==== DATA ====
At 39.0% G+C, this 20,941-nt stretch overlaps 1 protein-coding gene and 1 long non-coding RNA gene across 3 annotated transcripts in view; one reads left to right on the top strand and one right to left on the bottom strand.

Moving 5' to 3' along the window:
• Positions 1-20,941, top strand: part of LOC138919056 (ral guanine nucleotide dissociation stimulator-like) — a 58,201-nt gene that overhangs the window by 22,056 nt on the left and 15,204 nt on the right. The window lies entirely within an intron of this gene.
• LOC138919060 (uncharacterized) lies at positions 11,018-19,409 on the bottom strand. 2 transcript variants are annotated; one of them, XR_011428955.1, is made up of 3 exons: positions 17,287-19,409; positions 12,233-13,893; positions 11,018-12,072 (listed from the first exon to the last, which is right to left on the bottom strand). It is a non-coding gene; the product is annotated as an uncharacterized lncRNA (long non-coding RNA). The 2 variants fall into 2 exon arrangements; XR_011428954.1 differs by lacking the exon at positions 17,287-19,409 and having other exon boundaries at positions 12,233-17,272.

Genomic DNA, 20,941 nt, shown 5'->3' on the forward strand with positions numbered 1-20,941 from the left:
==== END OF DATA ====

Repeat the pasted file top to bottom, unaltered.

At 39.0% G+C, this 20,941-nt stretch overlaps 1 protein-coding gene and 1 long non-coding RNA gene across 3 annotated transcripts in view; one reads left to right on the top strand and one right to left on the bottom strand.

Moving 5' to 3' along the window:
• Positions 1-20,941, top strand: part of LOC138919056 (ral guanine nucleotide dissociation stimulator-like) — a 58,201-nt gene that overhangs the window by 22,056 nt on the left and 15,204 nt on the right. The window lies entirely within an intron of this gene.
• LOC138919060 (uncharacterized) lies at positions 11,018-19,409 on the bottom strand. 2 transcript variants are annotated; one of them, XR_011428955.1, is made up of 3 exons: positions 17,287-19,409; positions 12,233-13,893; positions 11,018-12,072 (listed from the first exon to the last, which is right to left on the bottom strand). It is a non-coding gene; the product is annotated as an uncharacterized lncRNA (long non-coding RNA). The 2 variants fall into 2 exon arrangements; XR_011428954.1 differs by lacking the exon at positions 17,287-19,409 and having other exon boundaries at positions 12,233-17,272.

Genomic DNA, 20,941 nt, shown 5'->3' on the forward strand with positions numbered 1-20,941 from the left: